born april 10, 1880 boston, massachusetts
died may 14, 1965 new york, new york
secretary of labor
"When subordinates asked [Perkins] how she should be addressed, she replied, 'Call me Madam Secretary.'… From the beginning she was treated as an equal."
arthur schlesinger jr., in his book the coming of the new deal
Trained as a teacher, Frances Perkins became an advocate for the working classes, children, women, and the poor. As a social worker and reformer, she combined a practical approach, which she attributed to her New England common sense, with an energy and focus that allowed her to get things done in politically difficult situations. In a male-dominated workplace, Perkins overcame prejudices and restrictions to establish herself as an outstanding federal government official who significantly improved the lives of Americans. She shaped much of the basic labor legislation of the United States. She also authored two books: People at Work (1934) and The Roosevelt I Knew (1946).
Fannie Coralie Perkins (later adopting the first name of Frances in her adult life) was born April 10, 1880, to Frederick W. and Susie E. Perkins in Boston, Massachusetts. The Perkins family descended from prominent British colonists who settled in New England in 1620. As an adult, Frances delighted in relating stories of her ancestors that expressed her own zeal for living. A favorite story concerned her spry ninety-nine-year-old great-grandfather who marched down from the hill where he lived and ordered a fine pair of leather boots. Certain the elderly gentleman would never live to wear out such an extravagant pair of boots, the boot maker was reluctant to accept the order. Dismissing the boot maker's concern, Fannie's great-grandfather stated that he most certainly could live to wear out the boots, because statistics plainly showed that very few people died after ninety-nine. The spunk, energy, courage, and intellectual talent of her ancestors flowed through Francis as she lived out her remarkable life.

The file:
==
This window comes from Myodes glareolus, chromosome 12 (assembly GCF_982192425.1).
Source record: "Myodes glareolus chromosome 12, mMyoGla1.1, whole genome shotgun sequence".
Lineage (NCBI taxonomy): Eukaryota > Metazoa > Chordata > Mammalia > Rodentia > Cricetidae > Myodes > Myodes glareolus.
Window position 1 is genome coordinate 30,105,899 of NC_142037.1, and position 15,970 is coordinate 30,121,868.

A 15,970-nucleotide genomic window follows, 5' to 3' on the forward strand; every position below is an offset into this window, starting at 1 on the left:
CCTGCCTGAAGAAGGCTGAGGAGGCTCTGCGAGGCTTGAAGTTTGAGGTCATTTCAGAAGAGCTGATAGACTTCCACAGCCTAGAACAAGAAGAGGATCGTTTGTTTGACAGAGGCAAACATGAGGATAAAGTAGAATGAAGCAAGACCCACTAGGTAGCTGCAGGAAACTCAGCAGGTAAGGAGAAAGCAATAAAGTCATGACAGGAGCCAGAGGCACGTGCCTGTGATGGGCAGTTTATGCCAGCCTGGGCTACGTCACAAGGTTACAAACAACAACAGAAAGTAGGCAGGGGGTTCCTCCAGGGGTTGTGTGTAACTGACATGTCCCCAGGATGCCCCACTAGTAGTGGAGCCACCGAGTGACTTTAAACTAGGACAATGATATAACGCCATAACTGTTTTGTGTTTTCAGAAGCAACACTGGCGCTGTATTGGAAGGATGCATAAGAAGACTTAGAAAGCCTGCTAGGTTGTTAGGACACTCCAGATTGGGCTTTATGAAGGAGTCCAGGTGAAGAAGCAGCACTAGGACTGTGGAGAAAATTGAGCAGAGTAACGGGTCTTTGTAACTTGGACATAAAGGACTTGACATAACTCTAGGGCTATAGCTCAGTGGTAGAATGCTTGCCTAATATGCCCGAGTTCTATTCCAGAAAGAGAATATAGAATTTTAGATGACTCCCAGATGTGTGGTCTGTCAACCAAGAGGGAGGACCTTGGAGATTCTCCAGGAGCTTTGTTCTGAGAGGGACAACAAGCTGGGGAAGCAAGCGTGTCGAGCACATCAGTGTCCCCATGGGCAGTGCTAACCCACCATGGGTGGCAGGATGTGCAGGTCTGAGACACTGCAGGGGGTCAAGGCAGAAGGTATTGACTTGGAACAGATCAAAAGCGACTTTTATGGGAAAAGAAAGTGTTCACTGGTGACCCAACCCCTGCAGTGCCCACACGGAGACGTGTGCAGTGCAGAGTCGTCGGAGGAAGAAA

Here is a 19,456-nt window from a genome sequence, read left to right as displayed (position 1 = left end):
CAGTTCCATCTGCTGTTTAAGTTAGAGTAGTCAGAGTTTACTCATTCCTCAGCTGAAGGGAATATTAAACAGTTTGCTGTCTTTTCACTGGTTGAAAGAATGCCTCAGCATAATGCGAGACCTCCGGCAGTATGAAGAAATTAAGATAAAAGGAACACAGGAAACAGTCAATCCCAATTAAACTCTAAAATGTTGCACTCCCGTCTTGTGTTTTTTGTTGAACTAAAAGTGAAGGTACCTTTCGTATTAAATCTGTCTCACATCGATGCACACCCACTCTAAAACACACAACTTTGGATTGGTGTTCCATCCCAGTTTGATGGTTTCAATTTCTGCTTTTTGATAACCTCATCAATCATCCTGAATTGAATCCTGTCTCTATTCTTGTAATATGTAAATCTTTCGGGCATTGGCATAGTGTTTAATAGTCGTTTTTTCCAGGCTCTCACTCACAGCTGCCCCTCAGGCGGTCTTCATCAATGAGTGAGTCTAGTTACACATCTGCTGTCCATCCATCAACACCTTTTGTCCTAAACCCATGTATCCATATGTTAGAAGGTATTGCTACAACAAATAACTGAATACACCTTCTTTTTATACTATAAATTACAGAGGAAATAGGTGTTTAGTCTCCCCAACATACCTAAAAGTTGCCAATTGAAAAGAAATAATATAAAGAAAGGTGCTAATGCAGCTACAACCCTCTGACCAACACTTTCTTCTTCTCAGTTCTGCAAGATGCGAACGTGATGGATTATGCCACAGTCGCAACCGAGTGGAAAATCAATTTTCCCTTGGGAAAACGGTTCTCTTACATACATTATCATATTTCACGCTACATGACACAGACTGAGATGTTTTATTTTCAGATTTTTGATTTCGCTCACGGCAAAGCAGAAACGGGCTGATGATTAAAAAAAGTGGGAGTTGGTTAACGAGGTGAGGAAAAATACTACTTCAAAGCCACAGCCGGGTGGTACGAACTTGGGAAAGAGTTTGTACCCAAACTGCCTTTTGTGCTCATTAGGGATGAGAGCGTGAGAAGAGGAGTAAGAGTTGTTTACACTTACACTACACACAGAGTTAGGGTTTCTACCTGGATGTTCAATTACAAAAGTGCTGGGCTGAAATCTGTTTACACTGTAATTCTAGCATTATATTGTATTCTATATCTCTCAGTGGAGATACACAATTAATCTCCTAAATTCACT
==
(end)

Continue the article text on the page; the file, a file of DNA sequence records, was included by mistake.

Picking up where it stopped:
When Fannie was two years old, her father moved the family to Worcester in central Massachusetts. He owned a shop offering cards and writing materials, a business that provided a comfortable living. Although not formally educated, Frederick Perkins was quite well-read and, as Frances recalled, knowledgeable about such topics as the law and the ancient Greeks. Frances believed her love of knowledge came from her father and her lifelong interest in art from her mother. She also owed her preference for wearing tricorn, or three-cornered, hats to her mother. Susie Perkins took twelve-year-old Fannie to a fine hat shop in Boston and placed a tricorn hat on her daughter's head. She instructed Fannie to always wear a hat that was wider than her cheekbones. Fannie complied, and the tricorn hat became her trademark in later years.
As a teenager Fannie never thought of herself as especially bright, but she nevertheless easily completed her years at Worcester Classical High School in 1898. At a time when few women went on to college, Fannie was accepted into a prestigious women's college, Mount Holyoke in western Massachusetts. Her interests were history, art, and literature, but much to her dismay she was also required to take chemistry. Although the chemistry class under Professor Nellie Esther Goldthwaite proved very difficult, as the year progressed, Fannie proved to herself that she could indeed pass the course. For the first time she thought of herself as bright. By her senior year Fannie, known as "Perk," had become a popular class leader.
During her senior year at Mount Holyoke Fannie took a class that set her on her career path of promoting social justice. Taught by Professor Annah May Soule, the American economic history class required students to visit local factories and write about what they found. The dreadful factory conditions Fannie witnessed changed her forever. She became passionate about improving working conditions in factories, where so many Americans, including women, labored. She saw how job loss and poverty could result from industrial accidents such as loss of a limb or loss of eyesight. Together with other students from Professor Soule's class, Fannie helped form a chapter of the National Consumers' League on campus. This organization used consumer pressure to try to change factory conditions. Its members urged people not to buy products made in unsafe factories.